26 October, 2007

Global Citizenship Award: Marjorie Ratel

A Neuroscience staff nurse at Vancouver General Hospital (VGH) since 1978, Ms Marjorie Ratel is a strong advocate for access to quality healthcare in developing countries and is spearheading a project to help improve healthcare in West Africa. She possesses a tenacious drive to improve the lot of others, and a natural aptitude for inspiring key figures and organizations to support her vision.

For the past seven years, she has been working with colleagues in Vancouver and at the University of Ghana's College of Health Sciences in Accra to improve the skill base of the local Korle-Bu Teaching Hospital's (KBTH) neurosurgery unit. The ultimate goal is to establish a Centre of Excellence in Neurosurgery and Clinical Neurosciences that will provide high quality health service and conduct contextually relevant teaching and research. Ms Ratel has been a driving force in turning these ambitious aspirations into results and opening up channels for a fruitful exchange of expertise between KBTH and VGH.

Collaboration with Ghana began when Ms Ratel met Dr. Thomas Dakurah, a young neurosurgeon from Ghana taking advanced training at VGH. She learned of severe shortages in medical and educational resources in his country, and became deeply committed to assisting her Ghanaian counterparts. She founded the Korle-Bu Neuroscience Project in 2000, and by the following year she and colleagues began organizing the shipment of good-quality used medical equipment together with new medical supplies to KBTH. Over the past six years, 11 containers have been shipped to Ghana with an estimated value of more than $5 million.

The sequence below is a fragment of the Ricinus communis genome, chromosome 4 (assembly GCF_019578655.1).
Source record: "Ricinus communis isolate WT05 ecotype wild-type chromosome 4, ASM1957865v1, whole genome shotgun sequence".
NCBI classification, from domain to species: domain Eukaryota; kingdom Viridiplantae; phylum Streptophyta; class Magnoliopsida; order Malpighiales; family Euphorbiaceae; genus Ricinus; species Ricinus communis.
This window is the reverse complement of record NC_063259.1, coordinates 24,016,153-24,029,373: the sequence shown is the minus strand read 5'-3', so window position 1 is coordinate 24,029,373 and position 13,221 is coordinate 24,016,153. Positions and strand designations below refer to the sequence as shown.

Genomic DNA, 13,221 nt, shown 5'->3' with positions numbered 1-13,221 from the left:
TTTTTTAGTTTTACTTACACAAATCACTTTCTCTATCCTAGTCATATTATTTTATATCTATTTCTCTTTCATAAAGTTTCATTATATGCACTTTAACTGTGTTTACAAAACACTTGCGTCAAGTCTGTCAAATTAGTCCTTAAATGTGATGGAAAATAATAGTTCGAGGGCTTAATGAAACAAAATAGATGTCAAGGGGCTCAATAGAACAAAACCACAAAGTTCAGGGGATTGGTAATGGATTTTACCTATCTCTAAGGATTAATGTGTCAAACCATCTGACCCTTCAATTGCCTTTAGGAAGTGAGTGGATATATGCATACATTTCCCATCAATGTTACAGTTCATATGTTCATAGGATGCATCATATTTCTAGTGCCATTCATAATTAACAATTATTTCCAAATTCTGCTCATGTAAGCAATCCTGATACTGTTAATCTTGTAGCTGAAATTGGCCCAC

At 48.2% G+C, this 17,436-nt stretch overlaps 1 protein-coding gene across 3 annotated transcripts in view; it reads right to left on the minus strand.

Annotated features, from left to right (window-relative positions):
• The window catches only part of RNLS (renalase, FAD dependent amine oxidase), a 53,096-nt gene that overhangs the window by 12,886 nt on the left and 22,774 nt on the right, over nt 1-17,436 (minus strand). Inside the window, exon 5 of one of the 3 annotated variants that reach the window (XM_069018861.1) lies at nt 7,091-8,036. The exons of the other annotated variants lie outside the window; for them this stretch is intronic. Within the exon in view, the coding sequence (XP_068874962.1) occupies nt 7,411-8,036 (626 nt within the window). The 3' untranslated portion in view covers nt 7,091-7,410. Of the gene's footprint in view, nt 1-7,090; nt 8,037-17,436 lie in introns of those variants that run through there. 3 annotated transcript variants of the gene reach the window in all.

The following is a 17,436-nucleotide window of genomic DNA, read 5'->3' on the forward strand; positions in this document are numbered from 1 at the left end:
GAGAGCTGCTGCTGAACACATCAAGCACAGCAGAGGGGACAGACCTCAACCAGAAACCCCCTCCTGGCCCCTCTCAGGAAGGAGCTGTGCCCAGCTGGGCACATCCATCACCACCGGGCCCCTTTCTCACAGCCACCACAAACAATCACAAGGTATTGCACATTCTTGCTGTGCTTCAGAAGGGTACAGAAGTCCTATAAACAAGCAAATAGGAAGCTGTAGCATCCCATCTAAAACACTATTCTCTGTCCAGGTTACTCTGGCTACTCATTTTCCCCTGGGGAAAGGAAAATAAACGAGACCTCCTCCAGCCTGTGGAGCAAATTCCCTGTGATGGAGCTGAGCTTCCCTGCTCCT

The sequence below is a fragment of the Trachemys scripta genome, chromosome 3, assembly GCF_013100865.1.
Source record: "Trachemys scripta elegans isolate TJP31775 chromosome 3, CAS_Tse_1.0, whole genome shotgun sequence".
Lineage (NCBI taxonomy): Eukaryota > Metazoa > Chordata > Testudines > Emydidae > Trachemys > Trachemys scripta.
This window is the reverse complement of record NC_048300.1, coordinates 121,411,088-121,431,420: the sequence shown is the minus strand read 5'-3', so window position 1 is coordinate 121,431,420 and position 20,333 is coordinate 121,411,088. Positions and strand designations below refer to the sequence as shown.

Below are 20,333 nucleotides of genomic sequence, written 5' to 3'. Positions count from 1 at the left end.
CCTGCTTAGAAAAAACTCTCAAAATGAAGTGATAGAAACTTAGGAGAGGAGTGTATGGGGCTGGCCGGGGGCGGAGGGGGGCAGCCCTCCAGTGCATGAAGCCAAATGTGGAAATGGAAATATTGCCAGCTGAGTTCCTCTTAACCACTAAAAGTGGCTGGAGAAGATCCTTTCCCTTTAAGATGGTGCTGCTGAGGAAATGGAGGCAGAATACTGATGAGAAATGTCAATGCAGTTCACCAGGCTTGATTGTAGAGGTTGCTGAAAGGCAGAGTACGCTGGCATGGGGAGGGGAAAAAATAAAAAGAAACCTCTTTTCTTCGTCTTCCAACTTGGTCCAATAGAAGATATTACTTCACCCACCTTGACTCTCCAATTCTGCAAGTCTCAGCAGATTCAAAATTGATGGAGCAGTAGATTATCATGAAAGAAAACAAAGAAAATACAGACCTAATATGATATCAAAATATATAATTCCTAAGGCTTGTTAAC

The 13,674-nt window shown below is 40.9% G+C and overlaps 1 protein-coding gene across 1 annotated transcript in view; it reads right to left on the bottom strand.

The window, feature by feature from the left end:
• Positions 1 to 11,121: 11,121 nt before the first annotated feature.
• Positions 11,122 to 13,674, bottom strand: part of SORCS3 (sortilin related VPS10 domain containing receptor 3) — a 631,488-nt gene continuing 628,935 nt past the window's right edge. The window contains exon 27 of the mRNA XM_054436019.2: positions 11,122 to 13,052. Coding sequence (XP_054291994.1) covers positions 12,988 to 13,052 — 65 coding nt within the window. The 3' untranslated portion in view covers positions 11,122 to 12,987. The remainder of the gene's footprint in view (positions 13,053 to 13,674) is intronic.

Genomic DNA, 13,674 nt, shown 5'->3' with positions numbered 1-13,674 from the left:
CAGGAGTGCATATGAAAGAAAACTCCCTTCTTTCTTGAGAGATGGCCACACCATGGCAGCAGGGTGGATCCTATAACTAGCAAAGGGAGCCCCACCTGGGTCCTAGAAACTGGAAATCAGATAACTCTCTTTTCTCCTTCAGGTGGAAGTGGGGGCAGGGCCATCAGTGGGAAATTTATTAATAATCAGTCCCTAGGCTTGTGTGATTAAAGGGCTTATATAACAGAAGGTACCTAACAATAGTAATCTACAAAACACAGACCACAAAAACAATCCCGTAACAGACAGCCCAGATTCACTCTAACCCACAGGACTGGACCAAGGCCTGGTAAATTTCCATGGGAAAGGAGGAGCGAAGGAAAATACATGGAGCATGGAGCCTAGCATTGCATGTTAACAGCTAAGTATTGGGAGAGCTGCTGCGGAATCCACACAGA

In Vancouver, she established (and chairs) the non-profit Korle-Bu Neuroscience Foundation, and two accompanying fundraising charities. A sister Board in Ghana was also launched in 2002 under her leadership. Since then, she has been instrumental in establishing teams in Los Angeles, New York and across Canada to help promote the project and raise funds. The first phase of the neuro-hospital building project will focus on the Ambulatory Care Center, an international house for visiting professionals and a Nursing / Paramedical residence for local personnel of the neuro-hospital.

The project has attracted the interest and support of key players including the Vice President of Ghana, the Ministry of Health, the University of Ghana, KBTH itself, the Canadian High Commission, academic bodies and major corporate bodies. In 2003, Ms Ratel headed a team of Canadians and Ghanaians that met with Ghana's Vice President, winning his support and gaining the project high profile attention. A sisterhood Memorandum of Understanding has been signed by The Ghana High Commissioner for Canada, the Consul General for Ghana and VGH.

Much of Ms Ratel's career has been spent providing clinical education to other nurses, devising nursing policy, and developing standards of care. She is respected as an expert nurse (in Geriatric care as well as Neuroscience), compassionate caregiver and highly capable administrator. She has inspired key UBC faculty to become involved in the work of the Foundation and in the exchange of expertise. The university hosted and assisted a group of Ghanaian nurses who traveled to Canada to receive specialized training at VGH in the care of critically ill neurosurgery patients. These nurses returned home and are transferring their acquired skills to colleagues in Ghana. Ms Ratel still finds time to mentor students at UBC and to inspire in them a global perspective on health. Since 2005, she has been a coach on the UBC Global Student Speakers' Bureau.

Last year in Toronto, Ms Ratel, was presented with the Ghanaian-Canadian Achievement Award for her efforts in improving the health care delivery to Ghanaians. She gives much credit to her colleagues and partners who have rallied behind her vision and mission to advocate for Africa.

Posted by: The Ghana Canada Association of BC at 3:30 PM

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